The steps in this nVidia vGPU guide were written for CentOS 8 but this guide can be used as reference for other versions/distributions of Linux.
Ensure you have access to the driver .zip file. Instructions to download the file are found here.
Preparing the VM Settings
- VM Boot Firmware can be BIOS or UEFI
- If Secure Boot is used with UEFI then the nVidia driver package will need to be signed during installation
- Ensure that VMware Tools are installed
- Under the Video Card settings in the VM ensure that 3D support is unchecked
- Reserve all of the RAM
Note: I’ve had better luck with the E1000 network adapter but the VMXNET3 adapter should work as long as you have VMware Tools installed.
Attaching the vGPU to the VM
- Ensure the VM is currently on an ESXi host with the GPU and Driver
- Right-click the VM and select Edit Settings
- Click Add New Device
- Select Shared PCI Device
- Scroll down to the new PCI Device
- Ensure that NVIDIA GRID vGPU is selected in the dropdown next to PCI Device
- Expand the PCI device
- Choose the appropriate profile for this vGPU
Note: Only profiles which end in B or Q are supported within a Linux VM. Profiles control the amount of GPU resources that are assigned to the vGPU.
Install the Driver
- Boot up the VM and login
- Run the following command to install gcc and kernel-devel
sudo yum install gcc sudo yum install kernel-devel-$(uname -r) sudo yum install make sudo yum install elfutils-libelf-devel
- Change the current run level to 3:
sudo init 3
- Copy the .run file to the Linux VM. This file will be part of the driver .zip file that was obtained using the Driver Selection process.
Update and run the following command to start the nVidia vGPU Driver install:
sudo sh ./NVIDIA-Linux-x86_64-418.130-grid.run
- Yes to 32-bit libraries
- Don’t install libglvnd files
- Ignore error regarding path to libglvnd config files
- Do not automatically update X configuration
Edit /etc/default/grub and append the following to the “GRUB_CMDLINE_LINUX” line:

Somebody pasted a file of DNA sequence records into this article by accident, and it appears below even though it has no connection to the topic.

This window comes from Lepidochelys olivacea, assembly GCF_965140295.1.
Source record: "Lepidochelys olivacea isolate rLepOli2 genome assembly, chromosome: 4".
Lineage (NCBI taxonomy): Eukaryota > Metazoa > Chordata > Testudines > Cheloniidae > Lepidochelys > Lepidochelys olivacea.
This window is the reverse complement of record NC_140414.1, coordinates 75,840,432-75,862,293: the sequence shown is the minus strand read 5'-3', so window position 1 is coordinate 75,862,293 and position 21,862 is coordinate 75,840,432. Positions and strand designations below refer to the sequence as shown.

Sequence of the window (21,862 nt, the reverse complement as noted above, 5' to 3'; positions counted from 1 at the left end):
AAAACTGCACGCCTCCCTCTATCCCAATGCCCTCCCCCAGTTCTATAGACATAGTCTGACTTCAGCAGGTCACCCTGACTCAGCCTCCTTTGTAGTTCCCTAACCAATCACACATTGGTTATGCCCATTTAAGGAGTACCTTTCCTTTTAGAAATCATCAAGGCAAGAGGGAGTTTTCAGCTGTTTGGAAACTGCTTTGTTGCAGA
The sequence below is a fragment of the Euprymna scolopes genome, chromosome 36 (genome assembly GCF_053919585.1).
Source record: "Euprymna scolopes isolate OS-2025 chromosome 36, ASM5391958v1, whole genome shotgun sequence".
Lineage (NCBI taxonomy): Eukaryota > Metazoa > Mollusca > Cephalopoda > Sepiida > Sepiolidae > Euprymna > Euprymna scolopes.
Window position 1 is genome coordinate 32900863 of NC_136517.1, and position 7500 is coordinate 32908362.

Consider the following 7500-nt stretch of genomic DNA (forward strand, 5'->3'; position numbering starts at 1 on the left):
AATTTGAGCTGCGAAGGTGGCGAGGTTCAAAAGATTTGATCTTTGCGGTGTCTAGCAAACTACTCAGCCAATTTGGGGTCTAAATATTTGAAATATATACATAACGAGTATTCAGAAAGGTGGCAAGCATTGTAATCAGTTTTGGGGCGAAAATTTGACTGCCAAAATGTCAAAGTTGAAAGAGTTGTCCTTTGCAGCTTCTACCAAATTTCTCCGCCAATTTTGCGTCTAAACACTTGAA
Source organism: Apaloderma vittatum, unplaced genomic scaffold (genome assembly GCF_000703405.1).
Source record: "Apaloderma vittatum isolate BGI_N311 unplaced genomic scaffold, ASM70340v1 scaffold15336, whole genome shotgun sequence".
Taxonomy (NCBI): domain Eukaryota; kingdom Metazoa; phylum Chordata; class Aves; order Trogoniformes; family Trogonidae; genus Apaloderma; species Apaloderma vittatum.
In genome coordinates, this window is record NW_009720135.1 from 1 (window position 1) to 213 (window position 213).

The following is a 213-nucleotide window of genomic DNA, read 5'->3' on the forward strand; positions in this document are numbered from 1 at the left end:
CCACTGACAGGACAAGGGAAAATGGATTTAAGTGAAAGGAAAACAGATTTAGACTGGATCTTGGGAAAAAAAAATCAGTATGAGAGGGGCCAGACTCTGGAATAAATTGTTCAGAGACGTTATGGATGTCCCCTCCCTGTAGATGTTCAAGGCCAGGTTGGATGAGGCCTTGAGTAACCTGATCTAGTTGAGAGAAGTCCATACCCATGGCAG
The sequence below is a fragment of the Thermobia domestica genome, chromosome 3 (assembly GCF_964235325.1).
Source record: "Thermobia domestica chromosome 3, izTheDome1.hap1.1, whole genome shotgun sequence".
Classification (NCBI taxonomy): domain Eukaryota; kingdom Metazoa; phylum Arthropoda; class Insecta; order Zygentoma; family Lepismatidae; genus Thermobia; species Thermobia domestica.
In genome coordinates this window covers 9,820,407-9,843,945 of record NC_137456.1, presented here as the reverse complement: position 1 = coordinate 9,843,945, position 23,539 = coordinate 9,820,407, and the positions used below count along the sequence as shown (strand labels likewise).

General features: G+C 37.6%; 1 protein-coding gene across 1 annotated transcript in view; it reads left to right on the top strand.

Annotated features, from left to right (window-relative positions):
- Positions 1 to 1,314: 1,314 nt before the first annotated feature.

Run the following command to generate a new grub configuration with the changes
sudo grub2-mkconfig -o /boot/grub2/grub.cfg
Edit or create /etc/modprobe.d/blacklist.conf and add the following line
Edit /etc/gdm/custom.conf and uncomment the following line
Run the following commands to backup and build a new initramfs
sudo mv /boot/initramfs-$(uname -r).img /boot/initramfs-$(uname -r)nouveau.img sudo dracut /boot/initramfs-$(uname -r).img $(uname -r)
Configure X Server
This step seems like it can cause the most headaches. One of the reasons for this is because of the plethora of options within the nvidia-xconfig command.
Find the PCI Bus for the GPU with the follow command:
Identify the card and the PCI Bus. For example, 02:02.0 is the PCI Bus I will use in my example.
Run the following command to generate a new xorg.conf file for X Server that tells the VM to use the nVidia driver for the GPU.
sudo nvidia-xconfig --busid="PCI:2:2:0" --allow-empty-initial-configuration
Note: If you receive a validation error it can be safely ignored.
Verify X Server Health
The first thing to do before you reboot is to see if X Server will start properly. Issue the following command and ensure no errors are received:
If that works properly then you’re safe to reboot. If X Server fails to start then there is an issue with the /etc/X11/xorg.conf file. You can try running the nvidia-xconfig command again to ensure you didn’t make any errors.
License the vGPU
This step requires that the Licensing Server is installed, available and has the proper licenses configured. If this has not been completed please follow these steps.
Run the following command to create the licensing config file:
sudo cp /etc/nvidia/gridd.conf.template /etc/nvidia/gridd.conf
Run the following command to edit the newly created licensing config file:
sudo vi /etc/nvidia/gridd.conf
Update the ServerAddress, ServerPort and FeatureType fields.
Run the following command to start the nVidia Gridd service
sudo /etc/init.d/nvidia-gridd restart
Run the following command to verify that a license was obtained:
sudo cat /var/log/messages | grep -i license